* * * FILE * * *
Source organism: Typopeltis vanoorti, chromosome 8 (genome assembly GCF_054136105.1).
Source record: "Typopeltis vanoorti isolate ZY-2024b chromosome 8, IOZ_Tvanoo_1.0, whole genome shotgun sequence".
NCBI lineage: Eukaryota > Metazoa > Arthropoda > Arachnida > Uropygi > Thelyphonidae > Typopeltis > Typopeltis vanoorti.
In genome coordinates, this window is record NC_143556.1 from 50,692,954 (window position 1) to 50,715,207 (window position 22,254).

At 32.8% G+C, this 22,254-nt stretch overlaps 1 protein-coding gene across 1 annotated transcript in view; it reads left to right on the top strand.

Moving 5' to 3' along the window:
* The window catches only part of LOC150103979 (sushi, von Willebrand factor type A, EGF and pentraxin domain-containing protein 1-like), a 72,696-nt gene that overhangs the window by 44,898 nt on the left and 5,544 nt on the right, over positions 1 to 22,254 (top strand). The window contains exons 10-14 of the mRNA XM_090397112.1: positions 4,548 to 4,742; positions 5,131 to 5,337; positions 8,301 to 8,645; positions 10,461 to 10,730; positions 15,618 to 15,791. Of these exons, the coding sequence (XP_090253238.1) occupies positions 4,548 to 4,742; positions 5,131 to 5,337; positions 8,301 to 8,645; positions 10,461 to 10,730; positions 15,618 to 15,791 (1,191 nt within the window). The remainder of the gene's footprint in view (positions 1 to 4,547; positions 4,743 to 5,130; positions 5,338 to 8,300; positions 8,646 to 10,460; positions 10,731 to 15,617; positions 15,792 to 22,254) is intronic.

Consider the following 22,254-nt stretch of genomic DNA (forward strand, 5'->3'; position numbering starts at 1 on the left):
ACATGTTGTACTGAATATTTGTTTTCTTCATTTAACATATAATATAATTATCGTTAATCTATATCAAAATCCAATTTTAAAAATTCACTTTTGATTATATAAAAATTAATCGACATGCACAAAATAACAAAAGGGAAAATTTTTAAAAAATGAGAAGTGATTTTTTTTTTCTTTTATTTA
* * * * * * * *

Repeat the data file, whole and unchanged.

Source organism: Typopeltis vanoorti, chromosome 8 (genome assembly GCF_054136105.1).
Source record: "Typopeltis vanoorti isolate ZY-2024b chromosome 8, IOZ_Tvanoo_1.0, whole genome shotgun sequence".
NCBI lineage: Eukaryota > Metazoa > Arthropoda > Arachnida > Uropygi > Thelyphonidae > Typopeltis > Typopeltis vanoorti.
In genome coordinates, this window is record NC_143556.1 from 50,692,954 (window position 1) to 50,715,207 (window position 22,254).

At 32.8% G+C, this 22,254-nt stretch overlaps 1 protein-coding gene across 1 annotated transcript in view; it reads left to right on the top strand.

Moving 5' to 3' along the window:
* The window catches only part of LOC150103979 (sushi, von Willebrand factor type A, EGF and pentraxin domain-containing protein 1-like), a 72,696-nt gene that overhangs the window by 44,898 nt on the left and 5,544 nt on the right, over positions 1 to 22,254 (top strand). The window contains exons 10-14 of the mRNA XM_090397112.1: positions 4,548 to 4,742; positions 5,131 to 5,337; positions 8,301 to 8,645; positions 10,461 to 10,730; positions 15,618 to 15,791. Of these exons, the coding sequence (XP_090253238.1) occupies positions 4,548 to 4,742; positions 5,131 to 5,337; positions 8,301 to 8,645; positions 10,461 to 10,730; positions 15,618 to 15,791 (1,191 nt within the window). The remainder of the gene's footprint in view (positions 1 to 4,547; positions 4,743 to 5,130; positions 5,338 to 8,300; positions 8,646 to 10,460; positions 10,731 to 15,617; positions 15,792 to 22,254) is intronic.

Consider the following 22,254-nt stretch of genomic DNA (forward strand, 5'->3'; position numbering starts at 1 on the left):
ACATGTTGTACTGAATATTTGTTTTCTTCATTTAACATATAATATAATTATCGTTAATCTATATCAAAATCCAATTTTAAAAATTCACTTTTGATTATATAAAAATTAATCGACATGCACAAAATAACAAAAGGGAAAATTTTTAAAAAATGAGAAGTGATTTTTTTTTTCTTTTATTTA